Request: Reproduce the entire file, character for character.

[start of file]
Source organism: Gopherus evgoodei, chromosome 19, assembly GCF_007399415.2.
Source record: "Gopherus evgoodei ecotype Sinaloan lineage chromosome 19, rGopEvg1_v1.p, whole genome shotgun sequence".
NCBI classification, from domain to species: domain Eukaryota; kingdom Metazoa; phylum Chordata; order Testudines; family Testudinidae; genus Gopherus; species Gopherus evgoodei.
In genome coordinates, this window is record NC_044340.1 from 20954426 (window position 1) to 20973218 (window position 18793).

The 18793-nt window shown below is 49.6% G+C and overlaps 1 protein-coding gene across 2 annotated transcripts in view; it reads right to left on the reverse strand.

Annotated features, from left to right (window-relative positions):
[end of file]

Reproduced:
Source organism: Gopherus evgoodei, chromosome 19, assembly GCF_007399415.2.
Source record: "Gopherus evgoodei ecotype Sinaloan lineage chromosome 19, rGopEvg1_v1.p, whole genome shotgun sequence".
NCBI classification, from domain to species: domain Eukaryota; kingdom Metazoa; phylum Chordata; order Testudines; family Testudinidae; genus Gopherus; species Gopherus evgoodei.
In genome coordinates, this window is record NC_044340.1 from 20954426 (window position 1) to 20973218 (window position 18793).

The 18793-nt window shown below is 49.6% G+C and overlaps 1 protein-coding gene across 2 annotated transcripts in view; it reads right to left on the reverse strand.

Annotated features, from left to right (window-relative positions):